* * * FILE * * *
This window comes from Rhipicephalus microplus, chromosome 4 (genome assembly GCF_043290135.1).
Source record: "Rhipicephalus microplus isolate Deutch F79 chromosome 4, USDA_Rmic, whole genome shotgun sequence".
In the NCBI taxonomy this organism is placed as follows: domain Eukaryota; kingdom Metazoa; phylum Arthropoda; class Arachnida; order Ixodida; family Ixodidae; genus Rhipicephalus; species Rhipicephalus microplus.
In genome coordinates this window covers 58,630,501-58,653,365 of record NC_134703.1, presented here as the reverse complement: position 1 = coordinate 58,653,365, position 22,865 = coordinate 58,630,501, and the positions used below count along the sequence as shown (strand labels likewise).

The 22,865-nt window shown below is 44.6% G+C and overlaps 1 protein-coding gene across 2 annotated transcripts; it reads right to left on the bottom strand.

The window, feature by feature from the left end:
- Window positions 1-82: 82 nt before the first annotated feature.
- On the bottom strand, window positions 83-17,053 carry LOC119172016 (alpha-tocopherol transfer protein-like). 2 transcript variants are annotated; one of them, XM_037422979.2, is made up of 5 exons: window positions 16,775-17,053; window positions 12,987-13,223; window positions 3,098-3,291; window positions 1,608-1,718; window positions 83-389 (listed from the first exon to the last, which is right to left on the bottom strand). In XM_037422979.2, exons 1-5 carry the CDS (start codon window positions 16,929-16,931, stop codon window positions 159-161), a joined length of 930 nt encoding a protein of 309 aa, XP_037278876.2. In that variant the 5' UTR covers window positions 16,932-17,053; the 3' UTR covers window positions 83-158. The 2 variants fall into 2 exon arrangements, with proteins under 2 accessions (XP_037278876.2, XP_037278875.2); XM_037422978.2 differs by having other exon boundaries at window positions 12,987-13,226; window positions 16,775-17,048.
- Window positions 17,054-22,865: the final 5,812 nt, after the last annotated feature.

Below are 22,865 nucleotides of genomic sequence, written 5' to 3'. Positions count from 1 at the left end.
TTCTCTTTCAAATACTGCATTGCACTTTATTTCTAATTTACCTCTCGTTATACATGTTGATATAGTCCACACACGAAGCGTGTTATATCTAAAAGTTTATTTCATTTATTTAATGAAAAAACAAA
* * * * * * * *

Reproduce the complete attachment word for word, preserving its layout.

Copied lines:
This window comes from Rhipicephalus microplus, chromosome 4 (genome assembly GCF_043290135.1).
Source record: "Rhipicephalus microplus isolate Deutch F79 chromosome 4, USDA_Rmic, whole genome shotgun sequence".
In the NCBI taxonomy this organism is placed as follows: domain Eukaryota; kingdom Metazoa; phylum Arthropoda; class Arachnida; order Ixodida; family Ixodidae; genus Rhipicephalus; species Rhipicephalus microplus.
In genome coordinates this window covers 58,630,501-58,653,365 of record NC_134703.1, presented here as the reverse complement: position 1 = coordinate 58,653,365, position 22,865 = coordinate 58,630,501, and the positions used below count along the sequence as shown (strand labels likewise).

The 22,865-nt window shown below is 44.6% G+C and overlaps 1 protein-coding gene across 2 annotated transcripts; it reads right to left on the bottom strand.

The window, feature by feature from the left end:
- Window positions 1-82: 82 nt before the first annotated feature.
- On the bottom strand, window positions 83-17,053 carry LOC119172016 (alpha-tocopherol transfer protein-like). 2 transcript variants are annotated; one of them, XM_037422979.2, is made up of 5 exons: window positions 16,775-17,053; window positions 12,987-13,223; window positions 3,098-3,291; window positions 1,608-1,718; window positions 83-389 (listed from the first exon to the last, which is right to left on the bottom strand). In XM_037422979.2, exons 1-5 carry the CDS (start codon window positions 16,929-16,931, stop codon window positions 159-161), a joined length of 930 nt encoding a protein of 309 aa, XP_037278876.2. In that variant the 5' UTR covers window positions 16,932-17,053; the 3' UTR covers window positions 83-158. The 2 variants fall into 2 exon arrangements, with proteins under 2 accessions (XP_037278876.2, XP_037278875.2); XM_037422978.2 differs by having other exon boundaries at window positions 12,987-13,226; window positions 16,775-17,048.
- Window positions 17,054-22,865: the final 5,812 nt, after the last annotated feature.

Below are 22,865 nucleotides of genomic sequence, written 5' to 3'. Positions count from 1 at the left end.
TTCTCTTTCAAATACTGCATTGCACTTTATTTCTAATTTACCTCTCGTTATACATGTTGATATAGTCCACACACGAAGCGTGTTATATCTAAAAGTTTATTTCATTTATTTAATGAAAAAACAAA